By Zack Smith, Newsarama Contributor
posted: 21 February 2012 06:02 pm ET
Adrienne is a princess. Adrienne hates being a princess. Adrienne specifically hates that as a princess, she’s required to wait in a tower guarded by a dragon for a prince to rescue her. Adrienne has decided to take matters into her own hands. With her dragon and her considerable wits by her side, she rescues herself and sets out to turn the kingdom on its head.
That’s the premise for Princeless, an all-ages series from Action Lab Entertainment that’s been building acclaim since its debut late last year, and will feature its first collection in April. We spoke with writer Jeremy Whitley about how he created this new series, and turning the princess myth on its head.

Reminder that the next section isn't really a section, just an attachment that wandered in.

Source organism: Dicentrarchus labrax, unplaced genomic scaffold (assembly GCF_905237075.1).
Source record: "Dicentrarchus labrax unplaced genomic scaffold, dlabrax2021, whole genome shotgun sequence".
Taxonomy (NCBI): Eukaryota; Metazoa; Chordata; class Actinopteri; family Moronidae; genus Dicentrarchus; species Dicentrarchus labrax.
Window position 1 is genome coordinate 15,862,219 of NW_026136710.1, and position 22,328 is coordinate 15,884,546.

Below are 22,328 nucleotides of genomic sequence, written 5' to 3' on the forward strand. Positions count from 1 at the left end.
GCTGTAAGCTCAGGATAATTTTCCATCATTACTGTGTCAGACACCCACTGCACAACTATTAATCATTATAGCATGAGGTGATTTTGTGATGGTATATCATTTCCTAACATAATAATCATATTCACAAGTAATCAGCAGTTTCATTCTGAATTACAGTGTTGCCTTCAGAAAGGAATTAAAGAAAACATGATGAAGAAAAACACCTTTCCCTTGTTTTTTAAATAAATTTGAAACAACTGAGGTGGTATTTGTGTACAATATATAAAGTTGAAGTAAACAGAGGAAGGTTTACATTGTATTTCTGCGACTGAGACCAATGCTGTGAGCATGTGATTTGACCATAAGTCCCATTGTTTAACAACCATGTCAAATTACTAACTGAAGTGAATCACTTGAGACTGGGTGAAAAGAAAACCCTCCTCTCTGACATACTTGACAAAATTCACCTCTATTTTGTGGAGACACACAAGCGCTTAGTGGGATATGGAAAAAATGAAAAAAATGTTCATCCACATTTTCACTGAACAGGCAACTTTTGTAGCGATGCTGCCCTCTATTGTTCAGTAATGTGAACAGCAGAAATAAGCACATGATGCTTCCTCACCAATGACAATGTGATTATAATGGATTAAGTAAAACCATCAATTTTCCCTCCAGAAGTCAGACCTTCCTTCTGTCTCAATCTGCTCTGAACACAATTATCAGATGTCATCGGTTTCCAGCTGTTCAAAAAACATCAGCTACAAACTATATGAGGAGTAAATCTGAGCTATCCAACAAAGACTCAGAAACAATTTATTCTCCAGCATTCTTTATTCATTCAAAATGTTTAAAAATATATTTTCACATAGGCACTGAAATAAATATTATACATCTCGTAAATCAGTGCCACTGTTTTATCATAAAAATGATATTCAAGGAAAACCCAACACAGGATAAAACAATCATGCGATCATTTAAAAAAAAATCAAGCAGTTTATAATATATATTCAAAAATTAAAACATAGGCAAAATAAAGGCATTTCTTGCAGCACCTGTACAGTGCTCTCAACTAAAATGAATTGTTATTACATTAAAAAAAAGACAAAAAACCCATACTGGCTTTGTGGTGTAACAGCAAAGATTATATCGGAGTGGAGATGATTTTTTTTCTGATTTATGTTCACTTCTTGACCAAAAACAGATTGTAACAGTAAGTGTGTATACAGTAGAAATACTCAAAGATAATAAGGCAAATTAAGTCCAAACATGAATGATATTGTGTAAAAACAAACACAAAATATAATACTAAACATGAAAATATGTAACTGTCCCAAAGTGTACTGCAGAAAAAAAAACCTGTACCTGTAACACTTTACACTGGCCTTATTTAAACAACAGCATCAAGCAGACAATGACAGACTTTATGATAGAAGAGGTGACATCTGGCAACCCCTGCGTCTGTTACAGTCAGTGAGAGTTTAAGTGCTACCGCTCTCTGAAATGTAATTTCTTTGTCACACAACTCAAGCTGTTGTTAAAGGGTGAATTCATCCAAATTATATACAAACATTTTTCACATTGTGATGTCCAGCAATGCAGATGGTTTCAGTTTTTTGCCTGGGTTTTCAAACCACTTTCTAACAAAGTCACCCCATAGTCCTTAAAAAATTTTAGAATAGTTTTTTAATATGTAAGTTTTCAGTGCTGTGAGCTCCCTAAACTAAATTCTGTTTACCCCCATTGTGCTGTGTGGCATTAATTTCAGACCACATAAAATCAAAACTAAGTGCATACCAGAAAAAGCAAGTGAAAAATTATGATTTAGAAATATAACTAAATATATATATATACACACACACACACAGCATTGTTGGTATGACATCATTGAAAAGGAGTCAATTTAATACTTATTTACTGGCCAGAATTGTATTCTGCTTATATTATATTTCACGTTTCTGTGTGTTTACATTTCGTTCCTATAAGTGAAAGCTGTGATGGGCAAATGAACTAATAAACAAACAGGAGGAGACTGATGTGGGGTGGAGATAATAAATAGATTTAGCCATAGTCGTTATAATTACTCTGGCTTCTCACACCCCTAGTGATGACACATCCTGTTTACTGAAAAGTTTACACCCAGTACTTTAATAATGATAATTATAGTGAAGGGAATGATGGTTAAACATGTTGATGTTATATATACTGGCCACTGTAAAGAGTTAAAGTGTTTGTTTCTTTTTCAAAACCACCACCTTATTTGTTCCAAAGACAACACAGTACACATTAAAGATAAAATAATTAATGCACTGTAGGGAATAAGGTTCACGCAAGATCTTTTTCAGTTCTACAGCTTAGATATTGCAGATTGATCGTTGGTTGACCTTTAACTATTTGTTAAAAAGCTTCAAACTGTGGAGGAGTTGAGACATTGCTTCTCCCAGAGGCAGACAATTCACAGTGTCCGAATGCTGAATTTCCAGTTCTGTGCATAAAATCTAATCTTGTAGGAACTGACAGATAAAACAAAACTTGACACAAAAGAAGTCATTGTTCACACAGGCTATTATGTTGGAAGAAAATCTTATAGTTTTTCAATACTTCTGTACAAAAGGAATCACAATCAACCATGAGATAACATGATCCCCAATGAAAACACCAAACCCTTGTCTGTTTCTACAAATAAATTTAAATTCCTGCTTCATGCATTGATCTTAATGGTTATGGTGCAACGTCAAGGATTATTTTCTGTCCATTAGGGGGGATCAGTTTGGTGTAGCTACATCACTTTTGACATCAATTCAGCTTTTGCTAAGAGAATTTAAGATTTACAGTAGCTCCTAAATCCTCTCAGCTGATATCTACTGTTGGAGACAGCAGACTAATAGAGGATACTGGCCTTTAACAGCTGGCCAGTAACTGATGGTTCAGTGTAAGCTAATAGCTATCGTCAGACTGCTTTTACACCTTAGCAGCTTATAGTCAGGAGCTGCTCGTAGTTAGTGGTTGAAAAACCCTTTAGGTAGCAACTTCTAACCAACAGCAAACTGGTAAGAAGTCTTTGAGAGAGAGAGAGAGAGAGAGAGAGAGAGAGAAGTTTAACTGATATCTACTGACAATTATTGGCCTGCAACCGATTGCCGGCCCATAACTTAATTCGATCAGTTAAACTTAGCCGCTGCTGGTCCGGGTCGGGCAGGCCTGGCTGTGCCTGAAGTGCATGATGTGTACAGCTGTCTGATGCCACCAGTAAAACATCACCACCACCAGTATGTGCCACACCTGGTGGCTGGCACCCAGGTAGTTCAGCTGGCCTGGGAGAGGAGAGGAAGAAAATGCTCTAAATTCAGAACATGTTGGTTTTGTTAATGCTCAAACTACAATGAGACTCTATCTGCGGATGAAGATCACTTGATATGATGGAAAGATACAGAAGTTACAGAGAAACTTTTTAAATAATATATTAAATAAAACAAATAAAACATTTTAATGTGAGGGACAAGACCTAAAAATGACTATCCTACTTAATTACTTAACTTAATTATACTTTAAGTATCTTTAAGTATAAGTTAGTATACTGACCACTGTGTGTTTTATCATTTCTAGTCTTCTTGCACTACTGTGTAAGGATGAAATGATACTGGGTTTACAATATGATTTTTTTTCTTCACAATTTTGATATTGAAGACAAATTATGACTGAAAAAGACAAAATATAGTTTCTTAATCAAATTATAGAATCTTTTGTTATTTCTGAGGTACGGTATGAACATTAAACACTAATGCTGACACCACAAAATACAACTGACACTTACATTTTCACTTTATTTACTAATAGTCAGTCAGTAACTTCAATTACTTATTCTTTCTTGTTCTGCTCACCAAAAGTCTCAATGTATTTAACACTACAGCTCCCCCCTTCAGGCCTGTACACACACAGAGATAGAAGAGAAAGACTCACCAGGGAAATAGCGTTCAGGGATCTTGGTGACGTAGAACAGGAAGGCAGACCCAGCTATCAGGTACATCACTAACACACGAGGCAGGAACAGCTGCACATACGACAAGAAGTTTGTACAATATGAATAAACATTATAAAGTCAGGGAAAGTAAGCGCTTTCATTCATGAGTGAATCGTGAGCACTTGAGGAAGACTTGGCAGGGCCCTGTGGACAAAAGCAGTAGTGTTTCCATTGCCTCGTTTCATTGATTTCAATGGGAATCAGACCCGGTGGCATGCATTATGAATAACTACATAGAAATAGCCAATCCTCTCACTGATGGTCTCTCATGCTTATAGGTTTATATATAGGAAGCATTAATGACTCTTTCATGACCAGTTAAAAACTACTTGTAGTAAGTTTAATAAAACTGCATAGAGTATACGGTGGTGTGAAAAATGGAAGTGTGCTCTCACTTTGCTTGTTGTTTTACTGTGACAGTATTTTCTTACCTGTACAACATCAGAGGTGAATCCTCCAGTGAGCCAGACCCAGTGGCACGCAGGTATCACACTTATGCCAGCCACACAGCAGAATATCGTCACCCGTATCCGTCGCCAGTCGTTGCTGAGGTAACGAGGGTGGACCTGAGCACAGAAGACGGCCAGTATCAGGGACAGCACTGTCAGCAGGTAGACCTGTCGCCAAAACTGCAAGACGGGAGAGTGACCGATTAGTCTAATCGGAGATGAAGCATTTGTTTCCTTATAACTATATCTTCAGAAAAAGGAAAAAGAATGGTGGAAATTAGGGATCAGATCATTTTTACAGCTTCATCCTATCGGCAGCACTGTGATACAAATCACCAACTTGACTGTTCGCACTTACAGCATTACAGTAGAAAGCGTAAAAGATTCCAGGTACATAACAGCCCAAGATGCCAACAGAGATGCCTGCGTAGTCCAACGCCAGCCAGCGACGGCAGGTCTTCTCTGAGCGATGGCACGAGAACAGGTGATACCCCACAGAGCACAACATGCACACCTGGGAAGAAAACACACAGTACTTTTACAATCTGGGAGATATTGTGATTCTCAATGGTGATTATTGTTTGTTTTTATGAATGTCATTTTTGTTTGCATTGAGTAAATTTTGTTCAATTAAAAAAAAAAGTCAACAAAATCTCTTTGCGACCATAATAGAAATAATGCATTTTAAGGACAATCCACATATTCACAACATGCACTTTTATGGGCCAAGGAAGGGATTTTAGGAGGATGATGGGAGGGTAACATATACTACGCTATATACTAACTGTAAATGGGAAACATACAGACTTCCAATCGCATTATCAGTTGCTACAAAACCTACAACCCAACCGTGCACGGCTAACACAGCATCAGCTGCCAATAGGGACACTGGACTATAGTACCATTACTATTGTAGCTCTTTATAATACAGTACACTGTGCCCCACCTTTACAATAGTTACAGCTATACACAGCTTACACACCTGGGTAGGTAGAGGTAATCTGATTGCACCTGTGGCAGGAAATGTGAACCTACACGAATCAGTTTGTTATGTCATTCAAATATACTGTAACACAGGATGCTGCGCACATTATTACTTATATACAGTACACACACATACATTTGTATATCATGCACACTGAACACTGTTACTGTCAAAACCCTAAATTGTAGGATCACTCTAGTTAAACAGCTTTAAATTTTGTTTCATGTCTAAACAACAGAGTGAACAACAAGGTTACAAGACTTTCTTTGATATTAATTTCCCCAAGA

Newsarama: Jeremy, how did Princeless come about?
Jeremy Whitley: I’ve loved comics my whole life, but I don’t feel like they’ve done a solid and consistent job of appealing to a larger audience. When I talk to my wife’s sisters, for the most part they’ve never picked up a comic book.
Who can blame them? As young black women there was nothing there that represented or spoke to them. I want my daughter to be able to share the love of comics I’ve had, and I think I’m not the only parent who feels that way.
Nrama: That is something notable in the book, though not directly commented upon, Adrienne and her family being black – fantasy is often a lily-white field of storytelling.
Whitley: Well, Adrienne has always been black from the first pages of this book I wrote. I wanted a character who represented a group of women who are very rarely represented in comics or fantasy stories.
When I saw The Princess and the Frog, it bothered me that Disney felt the need to place this story in the real world. When Thor came out, it bothered me that so many people reacted negatively to Idris Elba being Heimdall. read full interview